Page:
Friday, July 17, 2009

From Cambridge

Good morning at the Goodenough Club

Sunday, July 5
My Dear Boys (and also the girl cats),

Got up at the Goodenough Club, a beautifully typical English day, bright soft sunshine with occasional splash! showers that passed over in five minutes, clouds scudding and cavorting and forever mutating and making new shapes in the sky. Crossed the street to London House for breakfast, and walked around looking at the quadrangle and dining hall for Peter’s benefit (since he stayed there for a few months when he was 17). Breakfast was in the comfortable bar/café, and it was a fine English one: eggs fried to order, English bacon, sausage, beans, grilled mushrooms, tomato, chips, orange juice, tea, topped off after I’d sat and checked my email for awhile, with a pain au chocolat, and excellent chocolatey cappuccino! Finally hauled myself up, took my wheely bag, book tote, computer, etc., and walked to King’s Cross, which is quite close, only a few blocks away, but it’s hard going, lugging bag on cobblestones and through chaotically trafficky city crossings. At King’s Cross, I bought my senior card and my ticket to Cambridge, L26 for card, L12 for ticket, and caught the 10:43 express which was quite crowded, got the very last seat, and was swept away to Cambridge. Quickly got a taxi and was at Jan’s house before noon. Even such a relatively simple straightforward journey like that was quite grueling, perhaps because I was alone: it was up to me to grapple with bags, looking out to be sure everything was right and nothing got left behind, while figuring out the route, watching out for cars and dodging pedestrians who seem to be overwhelmingly bigger and younger than I am.

Cambridge house

Jan’s house is a beautiful mellow brick Victorian pile, the taxi driver was impressed and so was I! Lovely to see her, she showed me the house (it has a history, John Maynard Keynes worked there) and we had tea, and then sat peacefully in the garden for a bit. We decided that this was the day to walk to Grantchester, as we might not get a better time. It’s about 5 miles round trip and pretty tiring – but so peaceful and beautiful, we did it on my last trip and I longed to see it all again. It did keep breaking into rain and we constantly had to dash and duck under trees, which was rather fun! Once at the Orchard tea garden: we had tea – I had my heart’s desire’s worth of scones and clotted cream and blackberry jam and a Victoria sponge, too! Just as we were about to leave, the skies opened and it really poured, so we waited in a little museum room, looking at the old pictures of Rupert Brooke and his set, and I bought a tea-towel. Some nice men offered to drive us back, but we decided to try to do it on our own. Got quite soaked on the way, and I got some blisters, but it was a most glorious walk.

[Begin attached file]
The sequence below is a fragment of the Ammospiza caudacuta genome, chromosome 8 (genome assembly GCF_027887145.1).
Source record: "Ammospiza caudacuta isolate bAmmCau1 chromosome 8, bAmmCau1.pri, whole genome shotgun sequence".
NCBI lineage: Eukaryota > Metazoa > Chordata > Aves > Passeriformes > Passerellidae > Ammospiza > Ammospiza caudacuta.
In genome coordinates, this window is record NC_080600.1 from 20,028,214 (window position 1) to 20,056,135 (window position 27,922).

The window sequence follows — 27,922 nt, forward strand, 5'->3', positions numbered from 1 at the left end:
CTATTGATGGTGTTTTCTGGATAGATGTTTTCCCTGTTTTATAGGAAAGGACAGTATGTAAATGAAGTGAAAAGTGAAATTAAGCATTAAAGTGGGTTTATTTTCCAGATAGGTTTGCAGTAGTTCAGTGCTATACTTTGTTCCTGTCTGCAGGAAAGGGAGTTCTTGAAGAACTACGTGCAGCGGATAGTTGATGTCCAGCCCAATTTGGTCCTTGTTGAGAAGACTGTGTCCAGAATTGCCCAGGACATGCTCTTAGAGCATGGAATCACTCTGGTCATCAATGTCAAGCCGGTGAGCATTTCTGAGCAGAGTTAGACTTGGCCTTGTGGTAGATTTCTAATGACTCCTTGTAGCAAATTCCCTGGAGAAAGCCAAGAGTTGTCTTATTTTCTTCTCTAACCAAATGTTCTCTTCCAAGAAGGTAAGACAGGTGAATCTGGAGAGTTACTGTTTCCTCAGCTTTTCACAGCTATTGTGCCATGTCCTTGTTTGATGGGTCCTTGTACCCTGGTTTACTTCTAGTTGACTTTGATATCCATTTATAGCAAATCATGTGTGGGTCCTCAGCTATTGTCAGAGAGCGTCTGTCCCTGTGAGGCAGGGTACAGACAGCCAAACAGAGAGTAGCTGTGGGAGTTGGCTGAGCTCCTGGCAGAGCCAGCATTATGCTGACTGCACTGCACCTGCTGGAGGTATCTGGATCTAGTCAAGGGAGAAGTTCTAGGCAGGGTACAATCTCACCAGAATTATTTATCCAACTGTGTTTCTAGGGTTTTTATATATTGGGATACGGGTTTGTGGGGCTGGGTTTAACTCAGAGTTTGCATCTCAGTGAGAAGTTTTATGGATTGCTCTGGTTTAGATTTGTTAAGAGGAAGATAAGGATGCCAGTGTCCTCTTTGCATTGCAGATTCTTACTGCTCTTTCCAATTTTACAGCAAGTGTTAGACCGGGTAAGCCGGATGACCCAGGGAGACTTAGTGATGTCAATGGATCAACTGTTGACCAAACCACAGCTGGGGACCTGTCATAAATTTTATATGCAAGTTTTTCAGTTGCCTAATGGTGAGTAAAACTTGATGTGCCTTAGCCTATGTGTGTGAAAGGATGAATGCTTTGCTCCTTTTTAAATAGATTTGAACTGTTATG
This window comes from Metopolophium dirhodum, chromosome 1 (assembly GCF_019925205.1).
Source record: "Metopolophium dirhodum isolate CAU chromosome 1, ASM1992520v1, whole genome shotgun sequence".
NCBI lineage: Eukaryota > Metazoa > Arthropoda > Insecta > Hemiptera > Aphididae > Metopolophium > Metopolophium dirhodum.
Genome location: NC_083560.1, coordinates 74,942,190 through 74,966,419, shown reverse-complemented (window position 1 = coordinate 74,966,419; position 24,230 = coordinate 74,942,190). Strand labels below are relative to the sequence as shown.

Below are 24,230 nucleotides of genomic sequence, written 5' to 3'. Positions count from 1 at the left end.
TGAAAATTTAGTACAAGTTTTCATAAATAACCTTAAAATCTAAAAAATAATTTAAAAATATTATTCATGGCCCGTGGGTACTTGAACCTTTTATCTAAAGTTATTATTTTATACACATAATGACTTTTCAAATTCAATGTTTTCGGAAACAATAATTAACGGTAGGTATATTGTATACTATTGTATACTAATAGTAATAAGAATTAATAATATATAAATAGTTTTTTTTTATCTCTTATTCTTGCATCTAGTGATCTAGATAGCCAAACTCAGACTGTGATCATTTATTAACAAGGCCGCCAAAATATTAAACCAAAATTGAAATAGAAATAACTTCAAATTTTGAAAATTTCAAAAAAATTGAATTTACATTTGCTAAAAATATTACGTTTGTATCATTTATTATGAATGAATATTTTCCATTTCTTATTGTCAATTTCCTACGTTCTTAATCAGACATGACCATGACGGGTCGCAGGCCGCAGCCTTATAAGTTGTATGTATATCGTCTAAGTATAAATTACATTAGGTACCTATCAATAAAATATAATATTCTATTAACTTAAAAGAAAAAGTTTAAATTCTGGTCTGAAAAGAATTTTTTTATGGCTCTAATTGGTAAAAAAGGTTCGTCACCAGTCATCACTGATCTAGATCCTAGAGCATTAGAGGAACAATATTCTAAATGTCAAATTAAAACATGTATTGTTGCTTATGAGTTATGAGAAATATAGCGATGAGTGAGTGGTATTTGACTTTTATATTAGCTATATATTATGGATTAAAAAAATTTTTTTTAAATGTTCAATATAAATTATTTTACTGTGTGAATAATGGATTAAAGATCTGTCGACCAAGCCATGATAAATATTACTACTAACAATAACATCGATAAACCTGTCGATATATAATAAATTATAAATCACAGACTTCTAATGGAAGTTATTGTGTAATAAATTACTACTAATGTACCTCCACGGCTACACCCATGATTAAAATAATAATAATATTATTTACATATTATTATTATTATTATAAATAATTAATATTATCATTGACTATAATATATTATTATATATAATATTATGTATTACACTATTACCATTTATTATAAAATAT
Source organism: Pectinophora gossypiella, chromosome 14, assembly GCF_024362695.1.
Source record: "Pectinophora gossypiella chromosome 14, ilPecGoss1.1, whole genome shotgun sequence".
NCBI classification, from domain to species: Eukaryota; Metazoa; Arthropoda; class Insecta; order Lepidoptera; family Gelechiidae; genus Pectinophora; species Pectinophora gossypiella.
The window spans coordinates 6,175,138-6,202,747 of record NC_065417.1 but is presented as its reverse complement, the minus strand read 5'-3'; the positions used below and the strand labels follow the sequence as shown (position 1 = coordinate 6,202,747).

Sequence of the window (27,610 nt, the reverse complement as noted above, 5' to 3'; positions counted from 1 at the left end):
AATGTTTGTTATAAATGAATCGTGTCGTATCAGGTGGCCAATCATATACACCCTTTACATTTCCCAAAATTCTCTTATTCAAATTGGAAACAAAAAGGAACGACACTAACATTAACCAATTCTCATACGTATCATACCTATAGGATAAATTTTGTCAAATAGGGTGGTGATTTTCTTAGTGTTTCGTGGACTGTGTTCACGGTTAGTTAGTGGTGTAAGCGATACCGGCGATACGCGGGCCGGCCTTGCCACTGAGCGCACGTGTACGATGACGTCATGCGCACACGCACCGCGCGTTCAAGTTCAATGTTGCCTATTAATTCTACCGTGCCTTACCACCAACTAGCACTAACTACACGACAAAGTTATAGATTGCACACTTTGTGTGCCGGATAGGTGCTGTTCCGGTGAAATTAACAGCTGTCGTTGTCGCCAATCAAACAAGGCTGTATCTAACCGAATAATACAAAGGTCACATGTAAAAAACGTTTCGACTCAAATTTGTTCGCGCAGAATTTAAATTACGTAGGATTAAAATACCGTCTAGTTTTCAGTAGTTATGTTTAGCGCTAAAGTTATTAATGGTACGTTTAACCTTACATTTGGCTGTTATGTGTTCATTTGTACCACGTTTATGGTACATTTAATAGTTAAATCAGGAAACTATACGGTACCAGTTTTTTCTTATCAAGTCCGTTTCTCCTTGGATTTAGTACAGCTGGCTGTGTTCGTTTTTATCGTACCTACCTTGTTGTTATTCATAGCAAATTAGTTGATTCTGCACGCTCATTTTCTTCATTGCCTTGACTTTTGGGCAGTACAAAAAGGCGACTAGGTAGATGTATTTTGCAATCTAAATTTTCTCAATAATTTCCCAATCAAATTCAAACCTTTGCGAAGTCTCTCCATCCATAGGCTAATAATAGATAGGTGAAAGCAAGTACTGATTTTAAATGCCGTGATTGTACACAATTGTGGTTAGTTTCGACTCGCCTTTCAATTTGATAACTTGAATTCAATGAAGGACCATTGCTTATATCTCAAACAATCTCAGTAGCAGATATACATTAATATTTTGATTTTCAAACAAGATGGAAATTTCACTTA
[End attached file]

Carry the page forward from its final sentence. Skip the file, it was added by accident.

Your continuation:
The walk to Grantchester

The Orchard Cafe...and is there honey still for tea?

Cambridge rainbow


In the morning we walked into town and had cappuccino and pain au chocolat, and then paid a visit to Jan's lovely father. Back at the house, we found my Dove Grey list friend Elaine just arriving. She and I drove to Upwell, getting only slightly pleasantly lost, so it took an hour and a half, which was no hardship as we were sailing through the flat but lovely fen country, past green fields and smears of red poppies. We drove through Ely and circled past the beautiful cathedral, though we didn’t go in: another time. Reaching Upwell, we found the old church, 12th century with add-ons, and dear Alan gave us a warm welcome to his vicarage. Gillian (The College Cat) and Lesley (the Cross-eyed Lens) were there, and we had a nice pub lunch at the Three Bells; I had fish pie, cider, coffee and we shared profiteroles! After a delightful pifflechat, we toured the beautiful church, one of those that inspired Dorothy L. Sayers' The Nine Tailors. Alan really made it come alive by telling us about it; I especially loved the medieval wooden angels, which almost seemed to fly. Also the 15th century gold pulpit, eagle-headed, which I didn’t understand until learning that the bird was about "spreading the word." Then we drove back to Cambridge – much more direct route.

Alan at the church


Pifflefest: Gillian, Alan, me, Lesley

Driving in the Fens

After a rest I was ready to go for dinner with Elaine and her daughter Helen at St. John's College, where Helen has been getting her doctorate in history (later we heard she's won a lectureship).